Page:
The following fire-making tips are for the benefit of those who are not born pyromaniacs or have not been scouts (trained pyromaniacs).
One way to reduce the impact of a campfire is to use a fire pit. With a shovel cut a square of sod approximately 1 foot wide and 2 feet long. Work the shovel underneath the soil and carefully remove it in large pieces. Lay the pieces aside and, if the weather is dry, sprinkle the, the sod with water to refresh the plant life. Next, remove earth from the pit until you are in mineral soil, piling the extra dirt where it will not be trampled. When you are done with the campfire, crush the log ashes and mix in the soil from the pits edge. Then replace the sod, mounding slightly so that over time it will settle into its original position.
Once the fire-pit is in place, gather a sufficient quantity of wood. You will need three types; Tinder, Kindling and Fuel.
Tinder is fine, dry material that will burst into flame at the touch of a match, Pine needles, the inner bark of dead branches, weed fluff, dry grasses, abandoned rodent nests, and shavings whittled from a stick all are good sources of tinder. One of the best types of tinder commonly available at reenactments is hay or straw. The inside of a bale of hay will still be dry even after a soaking rain (verified personally at Franklin 1995). Gather a double handful. Store another double handful. You can carefully shave a few pieces of pitch that has oozed from the bark of a conifer The pitch will flare instantly at the touch of a flame and helps ignite your tinder.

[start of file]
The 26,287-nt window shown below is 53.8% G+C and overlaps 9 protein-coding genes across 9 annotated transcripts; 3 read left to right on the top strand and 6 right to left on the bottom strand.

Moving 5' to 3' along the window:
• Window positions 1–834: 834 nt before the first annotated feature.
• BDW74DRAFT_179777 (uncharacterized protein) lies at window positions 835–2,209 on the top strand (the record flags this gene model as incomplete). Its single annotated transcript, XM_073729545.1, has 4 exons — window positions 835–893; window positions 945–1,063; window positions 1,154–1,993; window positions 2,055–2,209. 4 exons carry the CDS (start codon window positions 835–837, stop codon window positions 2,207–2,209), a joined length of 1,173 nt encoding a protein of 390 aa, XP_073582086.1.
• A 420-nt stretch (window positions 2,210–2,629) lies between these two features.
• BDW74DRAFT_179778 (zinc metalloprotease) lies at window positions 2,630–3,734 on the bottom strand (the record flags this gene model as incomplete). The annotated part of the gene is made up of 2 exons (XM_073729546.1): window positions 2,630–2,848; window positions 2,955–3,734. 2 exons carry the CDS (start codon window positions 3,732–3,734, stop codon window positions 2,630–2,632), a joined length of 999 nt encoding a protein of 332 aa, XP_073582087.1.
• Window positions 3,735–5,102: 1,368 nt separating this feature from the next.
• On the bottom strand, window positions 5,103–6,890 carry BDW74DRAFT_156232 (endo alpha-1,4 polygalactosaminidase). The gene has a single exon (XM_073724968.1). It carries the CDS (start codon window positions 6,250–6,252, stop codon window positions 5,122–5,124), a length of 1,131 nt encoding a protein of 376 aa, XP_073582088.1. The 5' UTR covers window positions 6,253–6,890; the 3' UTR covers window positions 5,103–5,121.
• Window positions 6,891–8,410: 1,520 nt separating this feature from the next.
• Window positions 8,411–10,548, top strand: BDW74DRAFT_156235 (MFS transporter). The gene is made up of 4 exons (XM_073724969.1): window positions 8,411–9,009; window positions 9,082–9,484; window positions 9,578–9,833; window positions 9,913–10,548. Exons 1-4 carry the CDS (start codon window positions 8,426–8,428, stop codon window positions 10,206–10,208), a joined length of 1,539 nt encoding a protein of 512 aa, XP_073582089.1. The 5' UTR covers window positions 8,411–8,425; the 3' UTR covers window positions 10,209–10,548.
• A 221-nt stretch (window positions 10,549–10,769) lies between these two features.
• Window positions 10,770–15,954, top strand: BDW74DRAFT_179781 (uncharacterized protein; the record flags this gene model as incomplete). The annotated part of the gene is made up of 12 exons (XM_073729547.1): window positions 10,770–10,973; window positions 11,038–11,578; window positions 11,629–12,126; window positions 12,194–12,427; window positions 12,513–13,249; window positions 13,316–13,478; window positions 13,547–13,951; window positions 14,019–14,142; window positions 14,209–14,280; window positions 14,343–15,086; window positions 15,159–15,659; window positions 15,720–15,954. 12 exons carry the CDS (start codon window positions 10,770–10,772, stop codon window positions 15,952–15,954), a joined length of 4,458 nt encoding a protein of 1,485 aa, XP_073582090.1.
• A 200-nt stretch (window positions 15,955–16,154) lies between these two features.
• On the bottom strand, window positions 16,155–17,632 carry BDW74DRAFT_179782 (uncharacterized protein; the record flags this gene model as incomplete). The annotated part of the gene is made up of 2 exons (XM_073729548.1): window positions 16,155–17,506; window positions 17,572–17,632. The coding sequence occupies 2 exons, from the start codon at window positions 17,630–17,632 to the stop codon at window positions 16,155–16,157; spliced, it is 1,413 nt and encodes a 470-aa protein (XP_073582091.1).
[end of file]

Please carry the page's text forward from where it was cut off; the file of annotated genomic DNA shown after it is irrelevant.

(editor's note: for an indoor fire, tightly twisted knots of scrap paper work nicely too)
Kindling is material that will burn with a little encouragement. Twigs are the easiest to find. In damp weather you can often find dead twigs that are dry. You can also split open wet logs and cut off pencil-thick lengths of the dry inner wood. You will need a small armload.
Fuel is the firewood you will use to keep your blaze burning. Dry branches lying on the ground are a fine source of fuel. Stack year firewood neatly near the fire-pit and, if bad weather threatens, protect it with a ground cloth or fly.
Everyone has favorites when it comes to kinds of firewood Hardwoods such as oak, maple, hickory, ash, and apple will burn a long time and make shot, even bed of coals. Pine, spruce, fir, and other softwoods, burn quickly, produce lots of fast heat, and throw off a good deal of smoke and sparks. As a general rule, the heavier a piece of wood, the longer will burn and the more coals it will produce.
To start your fire, loosely arrange your tinder and a handful of kindling in the center of the fire-pit. Light the tinder and, as it begins to burn, add kindling one piece at a time, taking care not to smother the flames. When the kindling is burning brightly, add larger pieces of fuel wood. That's really all there is to starting a fire, though there are dozens of ways to add tinder kindling, and fuel. Here are two.
Arrange several pieces of kindling over the tinder in the shape of a teepee. Add larger pieces of fuel as the flames rise. When a good supply of glowing coals can be seen, use a stick to collapse the burning and push the embers into a compact bed.
Push a small stick at a 45° angle into the fire-pit, the upper end of the stick pointing into the wind. Place tinder beneath the stick, tight it, and lean kindling against both sides of the stick. When the kindling is burning well, lean sticks of fuel against it. Air blowing into the lean-to will keep the flames growing.